The Sheridan Story - Part 1

The Sheridan lineage can be traced back to the M41 Walker Bulldog and the need to replace it. The Bulldog was a solid American light tank but as more and more Soviet heavier tanks started appearing in the American reports, it was clear that its 76mm gun was no longer capable of dealing with the newest Soviet medium tank threats.


The Walker Bulldog entered the service in 1953 but soon after, in 1954, the US Army started to develop and test its possible replacements. This request for proposals eventually ended with the T92 Light Tank, a 17 ton experimental vehicle, equipped with a 76mm high-power gun and a 340hp engine. It was tested a lot between 1956 and 1958 but ultimately the design was not successful. It had two major flaws – for one, it was under-gunned: the 76mm T185E1 gun was no longer considered sufficient to deal with the threats the vehicle might encounter. Second major flaw was that the vehicle was not amphibious and could not be modified to swim. This demand was heavily influenced by the appearance of the Soviet PT-76 tank and from that point onwards appeared repeatedly in both Soviet and American vehicle programs. Tactically however, it was and still is of dubious value and it is surprising that, given the trouble it caused to several notable designs, it wasn’t discarded earlier and in some forms stays around until today. The project was eventually abandoned, but the problems with insufficient firepower stayed.


In late 50’s, it was clear that any 76mm gun would no longer do because of the excellent frontal sloped armor of the Soviet designs. Even lighter vehicles needed something to fight of enemy armor (or so it was thought at that point) but the designers were simply not able to fit full-sized medium tank guns into the proposed light tank turrets – at least not without crippling the other vehicle properties. Additionally, 76mm guns had quite poor high-explosive capabilities, important for fighting enemy infantry. Alternative means to increase firepower were sought including both reasonable and ludicrous proposals but in the end, an unconventional solution presented itself that would heavily influence the design of the future US Army’s light tank.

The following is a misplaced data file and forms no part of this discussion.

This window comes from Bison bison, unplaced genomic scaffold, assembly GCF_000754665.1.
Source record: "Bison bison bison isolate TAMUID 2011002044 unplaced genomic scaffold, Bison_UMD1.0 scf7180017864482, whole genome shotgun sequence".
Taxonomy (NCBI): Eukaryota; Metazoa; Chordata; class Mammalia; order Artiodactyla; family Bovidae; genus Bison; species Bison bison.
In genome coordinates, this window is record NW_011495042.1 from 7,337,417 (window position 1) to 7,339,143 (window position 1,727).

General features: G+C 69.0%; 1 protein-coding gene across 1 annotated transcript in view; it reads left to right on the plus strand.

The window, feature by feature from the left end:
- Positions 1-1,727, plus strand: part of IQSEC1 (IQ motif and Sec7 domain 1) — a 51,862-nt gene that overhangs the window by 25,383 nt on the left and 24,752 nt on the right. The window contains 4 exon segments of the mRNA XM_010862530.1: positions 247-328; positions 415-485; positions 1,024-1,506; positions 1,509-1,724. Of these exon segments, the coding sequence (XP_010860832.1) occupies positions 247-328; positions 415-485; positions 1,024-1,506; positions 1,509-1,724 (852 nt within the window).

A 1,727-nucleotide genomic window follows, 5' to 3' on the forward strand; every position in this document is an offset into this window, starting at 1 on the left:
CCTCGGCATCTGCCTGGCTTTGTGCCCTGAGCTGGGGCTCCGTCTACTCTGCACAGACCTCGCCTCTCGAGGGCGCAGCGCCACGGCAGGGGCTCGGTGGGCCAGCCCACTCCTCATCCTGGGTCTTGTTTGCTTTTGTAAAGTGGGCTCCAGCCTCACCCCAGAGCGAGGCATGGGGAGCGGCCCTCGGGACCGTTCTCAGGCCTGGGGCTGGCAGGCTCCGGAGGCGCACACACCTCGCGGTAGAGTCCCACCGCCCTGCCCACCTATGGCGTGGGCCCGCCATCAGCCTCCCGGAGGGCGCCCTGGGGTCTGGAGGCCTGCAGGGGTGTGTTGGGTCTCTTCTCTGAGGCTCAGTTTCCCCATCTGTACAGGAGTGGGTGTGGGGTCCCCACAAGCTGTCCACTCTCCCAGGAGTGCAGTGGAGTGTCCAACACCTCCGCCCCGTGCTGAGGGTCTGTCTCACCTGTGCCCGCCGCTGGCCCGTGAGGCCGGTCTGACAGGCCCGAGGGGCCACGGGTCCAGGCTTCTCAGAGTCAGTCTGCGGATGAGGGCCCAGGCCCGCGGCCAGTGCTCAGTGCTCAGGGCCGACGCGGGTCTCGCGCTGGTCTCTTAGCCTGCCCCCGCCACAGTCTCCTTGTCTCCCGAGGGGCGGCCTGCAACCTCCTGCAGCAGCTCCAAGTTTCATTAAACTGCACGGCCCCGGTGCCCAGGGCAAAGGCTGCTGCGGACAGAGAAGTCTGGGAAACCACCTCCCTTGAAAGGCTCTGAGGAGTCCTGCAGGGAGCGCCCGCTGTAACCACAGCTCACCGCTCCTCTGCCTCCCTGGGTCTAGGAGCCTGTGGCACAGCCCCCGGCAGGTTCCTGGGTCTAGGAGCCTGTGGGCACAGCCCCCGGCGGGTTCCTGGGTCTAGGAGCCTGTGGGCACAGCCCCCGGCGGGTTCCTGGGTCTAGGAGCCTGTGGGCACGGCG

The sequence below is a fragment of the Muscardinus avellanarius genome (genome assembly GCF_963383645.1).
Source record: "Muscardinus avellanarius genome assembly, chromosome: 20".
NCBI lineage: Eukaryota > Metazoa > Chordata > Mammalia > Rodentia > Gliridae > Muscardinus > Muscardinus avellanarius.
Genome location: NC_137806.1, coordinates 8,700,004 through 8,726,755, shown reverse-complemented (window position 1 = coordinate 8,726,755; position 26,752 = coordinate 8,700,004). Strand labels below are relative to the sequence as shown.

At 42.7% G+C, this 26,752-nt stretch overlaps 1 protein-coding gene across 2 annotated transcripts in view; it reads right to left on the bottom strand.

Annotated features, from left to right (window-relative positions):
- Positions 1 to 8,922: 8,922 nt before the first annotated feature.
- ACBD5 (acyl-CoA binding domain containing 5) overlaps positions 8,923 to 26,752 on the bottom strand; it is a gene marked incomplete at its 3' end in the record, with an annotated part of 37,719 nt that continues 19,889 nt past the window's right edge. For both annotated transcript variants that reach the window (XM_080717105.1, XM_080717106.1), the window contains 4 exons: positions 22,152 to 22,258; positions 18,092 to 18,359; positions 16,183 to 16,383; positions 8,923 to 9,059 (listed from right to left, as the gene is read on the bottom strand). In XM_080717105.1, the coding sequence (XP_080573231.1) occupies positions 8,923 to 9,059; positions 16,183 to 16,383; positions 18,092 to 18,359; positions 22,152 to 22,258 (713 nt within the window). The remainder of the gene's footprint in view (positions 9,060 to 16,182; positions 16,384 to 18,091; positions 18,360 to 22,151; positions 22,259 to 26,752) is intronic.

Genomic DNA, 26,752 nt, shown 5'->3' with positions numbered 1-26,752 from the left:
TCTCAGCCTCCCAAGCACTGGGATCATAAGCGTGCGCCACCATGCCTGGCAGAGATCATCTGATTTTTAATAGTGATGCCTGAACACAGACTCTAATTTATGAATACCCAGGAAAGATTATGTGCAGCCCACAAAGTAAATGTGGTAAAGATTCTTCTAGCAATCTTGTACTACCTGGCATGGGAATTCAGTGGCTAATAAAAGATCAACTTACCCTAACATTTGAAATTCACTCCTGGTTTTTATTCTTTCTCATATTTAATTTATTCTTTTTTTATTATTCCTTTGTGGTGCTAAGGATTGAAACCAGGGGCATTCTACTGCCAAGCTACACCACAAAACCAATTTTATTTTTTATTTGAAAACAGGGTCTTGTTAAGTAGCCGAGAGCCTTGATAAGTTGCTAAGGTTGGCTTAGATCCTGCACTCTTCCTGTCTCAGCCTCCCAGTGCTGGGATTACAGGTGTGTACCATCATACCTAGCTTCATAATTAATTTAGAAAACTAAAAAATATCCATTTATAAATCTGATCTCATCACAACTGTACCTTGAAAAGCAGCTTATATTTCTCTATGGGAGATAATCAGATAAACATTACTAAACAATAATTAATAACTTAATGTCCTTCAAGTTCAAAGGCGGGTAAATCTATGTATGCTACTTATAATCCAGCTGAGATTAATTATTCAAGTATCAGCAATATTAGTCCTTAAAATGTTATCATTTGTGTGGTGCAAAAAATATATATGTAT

Ever since 1958, the Philco Ford company was developing a new weapon system, consisting of the 152mm M81 gun-launcher, capable of firing MGM151 Shillelagh missiles. The entire launcher was very light since the charge needed to launch the missile was quite small and therefore there was no need to make the entire mechanism too sturdy. The recoil was very low as well, allowing this system to be used on a relatively light chassis. At that point, the Shillelagh HEAT warhead offered enough firepower to destroy any enemy vehicle it would encounter on the battlefield at any range (up to 4 kilometers), which meant that a light tank equipped with it could actually destroy enemy tanks at distances far beyond their gun ranges. The theoretical minimal range for the missile was somewhere between 75 and 100 meters with the minimal truly effective range being estimated at 1000 meters, but that was (at least in theory) not a problem as shootouts with enemy medium or heavy tanks at less than 1 kilometer were considered suicidal anyway.

But the missile was of course only effective against armored targets. The gun had to be capable of firing high explosive rounds as well – fortunately, that was not that big of a problem either. Considering HE shells need less muzzle velocity than anything else, it was completely fine to simply fire them with reduced charges, just like the missiles. The 152mm HE shells were slow but massive and utterly devastating to soft targets. Additionally, the shell casing was semi-combustible and only the rear part (the ring) was extracted upon firing, leading to the savings of precious space within a light vehicle turret - in theory at least.